There are lots of birth control options that are safe, accessible, affordable and reversible. We could spend pages talking about different birth control options, but in this issue, we want to make sure you’re clear about several hormonal birth control methods and how they work. Hormonal birth control methods come in pills, patches, shots, rings and implants. They all work by releasing hormones that alter ovulation and thicken cervical mucus. In layman’s terms, hormonal birth control prevents the release of eggs that could in turn be fertilized by sperm and makes it harder for the sperm to get to the egg in the first place. Keep in mind that hormonal birth control methods require a prescription that can be obtained by a visit to your health care provider, clinic or local Planned Parenthood health center.

Hormonal Birth Control Effectiveness

There are two ways to measure how effective birth control is: typical use and perfect use.

Perfect use is the percent of the time birth control works in a controlled setting—like in a lab—where every procedure is followed precisely, no corners are cut and no accidents happen. Perfection, however, is hard to achieve, so it’s important to understand typical use, which refers to how effective each method is in an actual or typical setting—one where things might be forgotten, like forgetting to take your pill every day at the same time.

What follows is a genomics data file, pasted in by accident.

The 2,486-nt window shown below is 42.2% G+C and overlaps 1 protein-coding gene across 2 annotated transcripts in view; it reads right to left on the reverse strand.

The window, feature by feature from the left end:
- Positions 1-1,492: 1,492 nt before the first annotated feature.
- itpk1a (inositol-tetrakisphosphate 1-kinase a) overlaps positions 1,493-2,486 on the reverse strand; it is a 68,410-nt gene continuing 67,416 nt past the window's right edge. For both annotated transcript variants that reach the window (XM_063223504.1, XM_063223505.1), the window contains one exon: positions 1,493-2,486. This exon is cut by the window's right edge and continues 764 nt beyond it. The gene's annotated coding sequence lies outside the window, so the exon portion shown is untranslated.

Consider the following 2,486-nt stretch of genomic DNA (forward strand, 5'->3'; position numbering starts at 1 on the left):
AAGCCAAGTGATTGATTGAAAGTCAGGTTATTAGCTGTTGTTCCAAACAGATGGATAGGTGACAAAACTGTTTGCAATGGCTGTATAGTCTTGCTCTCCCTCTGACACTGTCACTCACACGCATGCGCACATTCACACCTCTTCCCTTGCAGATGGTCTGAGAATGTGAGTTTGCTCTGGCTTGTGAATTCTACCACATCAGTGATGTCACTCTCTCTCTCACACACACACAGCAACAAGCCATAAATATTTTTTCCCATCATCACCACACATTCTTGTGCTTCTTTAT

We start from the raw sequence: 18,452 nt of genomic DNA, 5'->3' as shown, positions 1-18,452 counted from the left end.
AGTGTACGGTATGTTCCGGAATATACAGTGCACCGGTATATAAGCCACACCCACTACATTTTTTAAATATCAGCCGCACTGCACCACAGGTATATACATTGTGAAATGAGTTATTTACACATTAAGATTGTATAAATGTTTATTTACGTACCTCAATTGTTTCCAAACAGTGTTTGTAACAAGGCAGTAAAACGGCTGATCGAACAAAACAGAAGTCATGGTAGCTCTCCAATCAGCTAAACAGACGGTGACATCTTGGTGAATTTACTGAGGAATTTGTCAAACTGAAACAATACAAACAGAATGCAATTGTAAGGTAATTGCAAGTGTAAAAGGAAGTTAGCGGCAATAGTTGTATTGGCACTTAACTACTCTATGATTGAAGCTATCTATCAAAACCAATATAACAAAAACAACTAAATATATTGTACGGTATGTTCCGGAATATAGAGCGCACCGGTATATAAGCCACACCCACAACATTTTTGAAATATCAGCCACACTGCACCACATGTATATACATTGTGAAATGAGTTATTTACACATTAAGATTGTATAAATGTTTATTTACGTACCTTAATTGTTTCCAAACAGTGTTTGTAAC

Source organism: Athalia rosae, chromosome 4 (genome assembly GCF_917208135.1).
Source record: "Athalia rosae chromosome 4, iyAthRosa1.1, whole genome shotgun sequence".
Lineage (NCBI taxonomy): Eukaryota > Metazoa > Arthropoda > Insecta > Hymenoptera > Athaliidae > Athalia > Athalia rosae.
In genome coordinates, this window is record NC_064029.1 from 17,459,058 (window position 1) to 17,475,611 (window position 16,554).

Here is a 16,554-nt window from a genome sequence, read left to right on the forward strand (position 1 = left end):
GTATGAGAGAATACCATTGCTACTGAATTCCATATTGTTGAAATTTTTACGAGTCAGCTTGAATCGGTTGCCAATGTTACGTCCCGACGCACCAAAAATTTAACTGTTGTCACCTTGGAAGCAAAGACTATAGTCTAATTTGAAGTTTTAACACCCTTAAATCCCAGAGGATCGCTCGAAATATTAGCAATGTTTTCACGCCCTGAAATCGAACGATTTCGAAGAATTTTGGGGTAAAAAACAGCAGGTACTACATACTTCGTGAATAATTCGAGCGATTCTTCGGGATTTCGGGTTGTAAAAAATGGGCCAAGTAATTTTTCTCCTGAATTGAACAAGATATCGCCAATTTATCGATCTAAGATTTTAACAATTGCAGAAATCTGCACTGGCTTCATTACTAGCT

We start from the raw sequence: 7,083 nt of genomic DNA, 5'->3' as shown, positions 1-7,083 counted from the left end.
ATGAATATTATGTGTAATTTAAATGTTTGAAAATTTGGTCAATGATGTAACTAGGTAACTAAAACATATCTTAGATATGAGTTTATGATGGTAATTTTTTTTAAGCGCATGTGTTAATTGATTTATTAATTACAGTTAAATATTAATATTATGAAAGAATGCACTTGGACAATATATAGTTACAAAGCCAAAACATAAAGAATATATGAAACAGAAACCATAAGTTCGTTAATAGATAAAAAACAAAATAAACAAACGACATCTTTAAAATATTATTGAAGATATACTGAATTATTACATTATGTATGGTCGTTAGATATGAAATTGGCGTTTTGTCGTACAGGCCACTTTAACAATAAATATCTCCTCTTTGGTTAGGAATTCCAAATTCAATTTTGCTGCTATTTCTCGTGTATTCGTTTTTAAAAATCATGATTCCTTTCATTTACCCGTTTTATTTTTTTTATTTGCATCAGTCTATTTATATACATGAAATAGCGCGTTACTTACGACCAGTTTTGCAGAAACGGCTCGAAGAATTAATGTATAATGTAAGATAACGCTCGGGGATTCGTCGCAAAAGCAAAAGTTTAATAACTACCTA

Now that we’ve cleared that up, let’s discuss some specific hormonal birth control options:

The Pill

Brand Names

There are tons of brands of birth control pills out there, and your doctor or health care provider can help you figure out which one is right for you.

Effectiveness

Typical Use: 91%